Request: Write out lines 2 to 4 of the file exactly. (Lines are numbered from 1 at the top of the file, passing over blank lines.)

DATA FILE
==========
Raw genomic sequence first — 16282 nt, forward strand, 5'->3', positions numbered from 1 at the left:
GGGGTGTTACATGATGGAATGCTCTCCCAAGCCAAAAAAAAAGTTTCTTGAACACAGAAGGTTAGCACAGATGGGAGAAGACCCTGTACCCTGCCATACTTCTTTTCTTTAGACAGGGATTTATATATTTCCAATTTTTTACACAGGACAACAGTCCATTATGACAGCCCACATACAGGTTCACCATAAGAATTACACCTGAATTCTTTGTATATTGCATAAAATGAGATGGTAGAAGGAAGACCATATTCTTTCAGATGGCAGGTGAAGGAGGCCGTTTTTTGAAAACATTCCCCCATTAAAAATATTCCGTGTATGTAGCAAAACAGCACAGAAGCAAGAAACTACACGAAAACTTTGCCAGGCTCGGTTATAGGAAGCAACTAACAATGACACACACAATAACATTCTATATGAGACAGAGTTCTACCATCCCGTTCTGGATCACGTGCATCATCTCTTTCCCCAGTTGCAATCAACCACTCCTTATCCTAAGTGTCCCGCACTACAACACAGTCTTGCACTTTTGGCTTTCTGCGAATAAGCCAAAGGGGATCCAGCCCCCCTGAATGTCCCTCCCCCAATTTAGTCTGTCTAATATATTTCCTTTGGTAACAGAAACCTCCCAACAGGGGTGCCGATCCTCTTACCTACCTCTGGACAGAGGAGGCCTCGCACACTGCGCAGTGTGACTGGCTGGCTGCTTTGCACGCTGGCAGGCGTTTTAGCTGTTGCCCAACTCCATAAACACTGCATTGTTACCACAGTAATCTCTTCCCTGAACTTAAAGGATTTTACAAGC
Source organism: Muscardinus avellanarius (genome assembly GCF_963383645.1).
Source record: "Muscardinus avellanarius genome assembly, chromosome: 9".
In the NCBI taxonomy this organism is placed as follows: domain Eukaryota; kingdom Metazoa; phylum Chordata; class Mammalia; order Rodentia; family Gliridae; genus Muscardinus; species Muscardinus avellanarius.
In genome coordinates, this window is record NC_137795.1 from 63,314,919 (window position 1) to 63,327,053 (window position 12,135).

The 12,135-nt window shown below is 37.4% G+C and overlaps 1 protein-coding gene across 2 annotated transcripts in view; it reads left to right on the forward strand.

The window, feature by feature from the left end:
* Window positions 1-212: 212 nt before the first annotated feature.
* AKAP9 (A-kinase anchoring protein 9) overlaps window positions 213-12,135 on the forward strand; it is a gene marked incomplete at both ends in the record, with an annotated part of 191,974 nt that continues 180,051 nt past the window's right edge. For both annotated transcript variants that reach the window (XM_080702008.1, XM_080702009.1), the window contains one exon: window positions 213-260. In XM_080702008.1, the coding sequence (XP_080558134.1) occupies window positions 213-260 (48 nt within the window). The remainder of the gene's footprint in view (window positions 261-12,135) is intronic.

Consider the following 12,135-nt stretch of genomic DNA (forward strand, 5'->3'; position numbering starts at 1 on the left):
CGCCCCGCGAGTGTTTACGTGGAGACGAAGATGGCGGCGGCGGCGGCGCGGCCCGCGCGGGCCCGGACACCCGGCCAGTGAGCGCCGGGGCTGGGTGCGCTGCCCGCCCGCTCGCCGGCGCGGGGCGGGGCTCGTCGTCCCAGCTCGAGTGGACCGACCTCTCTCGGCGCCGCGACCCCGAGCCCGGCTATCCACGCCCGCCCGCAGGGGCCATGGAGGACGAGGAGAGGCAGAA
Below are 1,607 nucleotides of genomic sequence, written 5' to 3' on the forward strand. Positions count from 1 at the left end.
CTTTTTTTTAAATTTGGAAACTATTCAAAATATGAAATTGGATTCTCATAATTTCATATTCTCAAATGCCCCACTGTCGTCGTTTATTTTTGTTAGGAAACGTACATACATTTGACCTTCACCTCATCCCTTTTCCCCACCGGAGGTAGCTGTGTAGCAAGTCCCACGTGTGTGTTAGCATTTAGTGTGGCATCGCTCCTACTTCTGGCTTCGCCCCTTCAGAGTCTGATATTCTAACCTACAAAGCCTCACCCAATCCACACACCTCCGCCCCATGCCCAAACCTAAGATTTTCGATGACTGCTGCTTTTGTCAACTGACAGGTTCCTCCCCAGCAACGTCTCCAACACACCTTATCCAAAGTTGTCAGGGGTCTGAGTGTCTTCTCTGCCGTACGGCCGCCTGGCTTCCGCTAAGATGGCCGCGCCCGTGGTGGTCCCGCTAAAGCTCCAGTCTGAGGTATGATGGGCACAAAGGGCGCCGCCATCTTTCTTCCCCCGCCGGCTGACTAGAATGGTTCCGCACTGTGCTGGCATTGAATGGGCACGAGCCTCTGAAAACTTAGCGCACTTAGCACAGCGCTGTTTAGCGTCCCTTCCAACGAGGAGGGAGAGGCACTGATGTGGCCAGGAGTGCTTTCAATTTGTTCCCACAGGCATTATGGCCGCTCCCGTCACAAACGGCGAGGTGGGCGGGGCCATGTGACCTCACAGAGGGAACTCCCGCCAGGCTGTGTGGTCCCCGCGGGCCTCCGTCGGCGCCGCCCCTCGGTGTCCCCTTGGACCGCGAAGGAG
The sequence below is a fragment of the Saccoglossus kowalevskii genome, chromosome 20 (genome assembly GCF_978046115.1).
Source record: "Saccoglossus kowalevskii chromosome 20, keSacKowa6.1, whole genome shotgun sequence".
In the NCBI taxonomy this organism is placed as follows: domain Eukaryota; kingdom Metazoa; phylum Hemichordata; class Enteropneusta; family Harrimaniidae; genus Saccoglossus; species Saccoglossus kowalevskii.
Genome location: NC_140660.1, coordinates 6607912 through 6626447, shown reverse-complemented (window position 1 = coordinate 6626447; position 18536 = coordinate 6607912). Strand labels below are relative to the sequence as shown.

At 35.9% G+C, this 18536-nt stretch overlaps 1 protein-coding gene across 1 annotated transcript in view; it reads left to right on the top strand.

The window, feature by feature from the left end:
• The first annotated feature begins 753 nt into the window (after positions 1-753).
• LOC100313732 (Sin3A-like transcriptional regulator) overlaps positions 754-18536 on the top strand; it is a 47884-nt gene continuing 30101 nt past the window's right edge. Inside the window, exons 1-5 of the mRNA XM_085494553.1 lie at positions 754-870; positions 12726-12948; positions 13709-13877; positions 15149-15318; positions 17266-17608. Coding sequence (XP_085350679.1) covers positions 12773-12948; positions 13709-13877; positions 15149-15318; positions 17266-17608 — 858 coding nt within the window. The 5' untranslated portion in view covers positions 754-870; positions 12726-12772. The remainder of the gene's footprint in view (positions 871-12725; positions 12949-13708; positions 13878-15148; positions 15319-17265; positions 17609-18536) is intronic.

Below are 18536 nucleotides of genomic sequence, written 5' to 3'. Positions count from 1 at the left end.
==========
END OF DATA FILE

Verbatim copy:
GGGGTGTTACATGATGGAATGCTCTCCCAAGCCAAAAAAAAAGTTTCTTGAACACAGAAGGTTAGCACAGATGGGAGAAGACCCTGTACCCTGCCATACTTCTTTTCTTTAGACAGGGATTTATATATTTCCAATTTTTTACACAGGACAACAGTCCATTATGACAGCCCACATACAGGTTCACCATAAGAATTACACCTGAATTCTTTGTATATTGCATAAAATGAGATGGTAGAAGGAAGACCATATTCTTTCAGATGGCAGGTGAAGGAGGCCGTTTTTTGAAAACATTCCCCCATTAAAAATATTCCGTGTATGTAGCAAAACAGCACAGAAGCAAGAAACTACACGAAAACTTTGCCAGGCTCGGTTATAGGAAGCAACTAACAATGACACACACAATAACATTCTATATGAGACAGAGTTCTACCATCCCGTTCTGGATCACGTGCATCATCTCTTTCCCCAGTTGCAATCAACCACTCCTTATCCTAAGTGTCCCGCACTACAACACAGTCTTGCACTTTTGGCTTTCTGCGAATAAGCCAAAGGGGATCCAGCCCCCCTGAATGTCCCTCCCCCAATTTAGTCTGTCTAATATATTTCCTTTGGTAACAGAAACCTCCCAACAGGGGTGCCGATCCTCTTACCTACCTCTGGACAGAGGAGGCCTCGCACACTGCGCAGTGTGACTGGCTGGCTGCTTTGCACGCTGGCAGGCGTTTTAGCTGTTGCCCAACTCCATAAACACTGCATTGTTACCACAGTAATCTCTTCCCTGAACTTAAAGGATTTTACAAGC
Source organism: Muscardinus avellanarius (genome assembly GCF_963383645.1).
Source record: "Muscardinus avellanarius genome assembly, chromosome: 9".